United States District Court, E.D. Michigan, Southern Division
KATHLEEN F. TRURAN, Plaintiff,
COMMISSIONER OF SOCIAL SECURITY, Defendant.
OPINION AND ORDER ADOPTING REPORT AND RECOMMENDATION
[#25] TO GRANT DEFENDANT'S MOTION FOR SUMMARY JUDGMENT
[#23] AND TO DENY PLAINTIFF'S MOTION FOR SUMMARY JUDGMENT
matter is before the Court on a Report and Recommendation
(Doc # 25) filed by Magistrate Judge Anthony P. Patti to
grant the Motion for Summary Judgment filed by Defendant
Commissioner of Social Security (“Commissioner”)
(Doc # 23) and to deny the Motion for Summary Judgment filed
by Plaintiff Kathleen F. Truran (“Truran”) (Doc #
19). Truran has timely filed two objections to the Report and
Recommendation. (Doc # 26) The Commissioner has filed a
response to the objections. (Doc # 27) Having conducted a
de novo review of the parts of the Magistrate
Judge's Report and Recommendation to which valid
objections have been filed pursuant to 28 U.S.C. §
636(b)(1), the Court ACCEPTS and ADOPTS the Report and
Recommendation, GRANTS the Commissioner's Motion for
Summary Judgement, and DENIES Truran's Motion for Summary
background facts of this matter are adequately set forth in
the Magistrate Judge's Report and Recommendation, and the
Court adopts them here.
Standard of Review
standard of review by the district court when examining a
Report and Recommendation is set forth in 28 U.S.C. §
636. This Court “shall make a de novo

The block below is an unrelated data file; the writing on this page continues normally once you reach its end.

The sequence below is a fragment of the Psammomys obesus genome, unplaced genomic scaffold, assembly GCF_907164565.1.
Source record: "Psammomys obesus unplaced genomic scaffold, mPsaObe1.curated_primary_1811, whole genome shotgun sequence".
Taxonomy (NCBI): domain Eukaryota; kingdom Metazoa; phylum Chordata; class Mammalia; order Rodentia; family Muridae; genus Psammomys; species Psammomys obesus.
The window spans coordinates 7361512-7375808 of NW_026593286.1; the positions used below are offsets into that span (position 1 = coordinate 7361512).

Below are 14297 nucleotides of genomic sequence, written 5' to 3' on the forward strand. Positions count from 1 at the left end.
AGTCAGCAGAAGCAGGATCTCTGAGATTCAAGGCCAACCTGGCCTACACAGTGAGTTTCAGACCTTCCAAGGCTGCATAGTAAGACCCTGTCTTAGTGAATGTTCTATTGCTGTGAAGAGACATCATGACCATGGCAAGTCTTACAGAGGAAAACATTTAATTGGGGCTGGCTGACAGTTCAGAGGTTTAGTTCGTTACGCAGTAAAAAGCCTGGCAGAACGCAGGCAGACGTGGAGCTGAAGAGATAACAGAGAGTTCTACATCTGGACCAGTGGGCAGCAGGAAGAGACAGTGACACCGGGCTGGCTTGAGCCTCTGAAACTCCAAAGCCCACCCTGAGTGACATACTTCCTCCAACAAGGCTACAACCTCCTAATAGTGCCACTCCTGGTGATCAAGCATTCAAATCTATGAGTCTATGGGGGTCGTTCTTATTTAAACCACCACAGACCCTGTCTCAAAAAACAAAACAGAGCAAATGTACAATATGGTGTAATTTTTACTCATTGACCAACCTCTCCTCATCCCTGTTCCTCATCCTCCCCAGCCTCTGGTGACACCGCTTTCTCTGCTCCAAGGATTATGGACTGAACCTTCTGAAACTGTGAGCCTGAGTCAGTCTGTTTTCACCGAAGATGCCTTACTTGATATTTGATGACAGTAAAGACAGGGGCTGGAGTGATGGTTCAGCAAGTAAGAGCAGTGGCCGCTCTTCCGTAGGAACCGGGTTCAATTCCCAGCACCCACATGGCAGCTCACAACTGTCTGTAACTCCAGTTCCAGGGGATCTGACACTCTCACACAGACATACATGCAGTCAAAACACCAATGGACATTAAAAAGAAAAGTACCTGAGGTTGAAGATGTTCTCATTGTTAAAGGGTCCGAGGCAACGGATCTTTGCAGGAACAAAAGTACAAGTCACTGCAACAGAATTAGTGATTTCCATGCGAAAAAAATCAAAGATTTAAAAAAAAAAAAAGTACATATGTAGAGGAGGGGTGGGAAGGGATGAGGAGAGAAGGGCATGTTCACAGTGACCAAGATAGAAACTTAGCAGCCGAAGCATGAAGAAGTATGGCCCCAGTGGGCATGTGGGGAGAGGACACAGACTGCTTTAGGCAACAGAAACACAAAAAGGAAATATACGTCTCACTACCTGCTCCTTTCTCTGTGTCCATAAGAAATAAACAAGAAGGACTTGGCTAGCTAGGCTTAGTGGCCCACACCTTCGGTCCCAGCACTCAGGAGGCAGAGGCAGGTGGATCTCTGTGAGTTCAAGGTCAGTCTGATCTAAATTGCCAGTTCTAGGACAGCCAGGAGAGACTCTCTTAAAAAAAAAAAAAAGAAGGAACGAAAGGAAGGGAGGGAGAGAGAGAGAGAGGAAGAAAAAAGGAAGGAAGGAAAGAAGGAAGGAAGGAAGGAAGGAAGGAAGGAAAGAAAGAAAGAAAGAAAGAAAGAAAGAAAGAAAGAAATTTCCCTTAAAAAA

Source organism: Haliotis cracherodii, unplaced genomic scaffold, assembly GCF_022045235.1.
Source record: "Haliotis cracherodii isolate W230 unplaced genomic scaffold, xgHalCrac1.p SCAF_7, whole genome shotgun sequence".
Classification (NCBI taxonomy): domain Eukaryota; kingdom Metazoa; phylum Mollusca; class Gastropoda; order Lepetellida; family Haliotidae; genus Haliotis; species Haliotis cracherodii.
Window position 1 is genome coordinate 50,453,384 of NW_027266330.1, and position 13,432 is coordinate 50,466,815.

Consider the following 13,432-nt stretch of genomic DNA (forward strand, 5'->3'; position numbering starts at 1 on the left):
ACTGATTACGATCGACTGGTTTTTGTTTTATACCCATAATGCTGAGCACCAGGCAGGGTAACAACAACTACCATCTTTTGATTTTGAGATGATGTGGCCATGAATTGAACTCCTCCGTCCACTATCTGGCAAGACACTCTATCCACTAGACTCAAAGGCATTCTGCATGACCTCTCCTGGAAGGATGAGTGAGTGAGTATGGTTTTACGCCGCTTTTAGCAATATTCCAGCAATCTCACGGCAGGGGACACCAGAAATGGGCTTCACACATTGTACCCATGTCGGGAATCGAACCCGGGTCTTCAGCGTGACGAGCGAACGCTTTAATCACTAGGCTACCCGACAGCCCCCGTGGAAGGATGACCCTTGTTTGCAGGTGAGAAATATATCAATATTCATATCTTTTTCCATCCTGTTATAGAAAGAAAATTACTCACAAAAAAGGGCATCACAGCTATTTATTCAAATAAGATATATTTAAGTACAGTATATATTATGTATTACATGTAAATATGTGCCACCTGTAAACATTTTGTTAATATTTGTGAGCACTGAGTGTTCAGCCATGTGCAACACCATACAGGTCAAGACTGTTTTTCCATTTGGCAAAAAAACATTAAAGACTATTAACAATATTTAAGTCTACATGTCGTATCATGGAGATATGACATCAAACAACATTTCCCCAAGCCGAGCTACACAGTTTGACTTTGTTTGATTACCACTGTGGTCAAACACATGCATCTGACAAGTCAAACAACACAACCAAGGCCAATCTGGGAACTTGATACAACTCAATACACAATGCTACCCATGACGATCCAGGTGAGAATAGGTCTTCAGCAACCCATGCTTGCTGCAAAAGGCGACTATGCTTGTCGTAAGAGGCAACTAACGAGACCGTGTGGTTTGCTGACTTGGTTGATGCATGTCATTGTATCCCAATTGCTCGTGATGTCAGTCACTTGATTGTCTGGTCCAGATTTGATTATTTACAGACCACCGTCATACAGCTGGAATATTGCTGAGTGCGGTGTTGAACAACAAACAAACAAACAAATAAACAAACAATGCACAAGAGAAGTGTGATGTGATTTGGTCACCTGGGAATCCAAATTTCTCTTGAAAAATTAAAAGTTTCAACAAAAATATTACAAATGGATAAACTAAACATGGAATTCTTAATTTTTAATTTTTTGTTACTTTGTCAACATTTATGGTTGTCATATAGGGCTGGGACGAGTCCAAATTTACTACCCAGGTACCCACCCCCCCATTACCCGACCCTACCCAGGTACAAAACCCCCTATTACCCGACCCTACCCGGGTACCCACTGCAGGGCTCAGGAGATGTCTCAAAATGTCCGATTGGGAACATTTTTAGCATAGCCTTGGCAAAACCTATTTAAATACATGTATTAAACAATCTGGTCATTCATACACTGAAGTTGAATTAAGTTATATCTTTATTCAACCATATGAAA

determination of those portions of the report or the
specified proposed findings or recommendations to which an
objection is made.” 28 U.S.C. § 636(b)(1)(C). The
court “may accept, reject, or modify, in whole or in
part, the findings or recommendations made by the magistrate
judge.” Id. In order to preserve the right to
appeal the magistrate judge's recommendation, a party
must file objections to the Report and Recommendation within
fourteen (14) days of service of the Report and
Recommendation. Fed.R.Civ.P. 72(b)(2). Failure to file
specific objections constitutes a waiver of any further right
of appeal. Thomas v. Arn, 474 U.S. 140, 155 (1985);
Howard v. Sec'y of Health & Human Servs.,
932 F.2d 505, 508-09 (6th Cir. 1991); United States v.
Walters, 638 F.2d 947, 949-50 (6th Cir. 1981).
first objects to the Magistrate Judge's analysis of
Truran's “possible fibromyalgia” diagnosis,
arguing that it adopts the errors made by the administrative
law judge (“ALJ”) and compounds them by imputing
analysis to the ALJ. The Commissioner responds that the
Magistrate Judge correctly found that substantial evidence
supported the ALJ's evaluation of Truran's
“possible fibromyalgia.” At Step 2, the ALJ
concluded that the claimant had several severe impairments.
(Doc # 15-2, Pg ID 85) However, the ALJ found that the
diagnosis of “possible fibromyalgia” was a
non-severe impairment. Id. at 86.
Court agrees with the Magistrate Judge that the ALJ did not
consider the “possible fibromyalgia” diagnosis to
be a non-medically determinable impairment. Rather, the ALJ
considered the “possible fibromyalgia” diagnosis
to be a medically determinable but non-severe impairment. The
Court further agrees with the Magistrate Judge that, even if
the alternative criteria for diagnosing fibromyalgia under
Social Security Ruling 12-2p applied to determine whether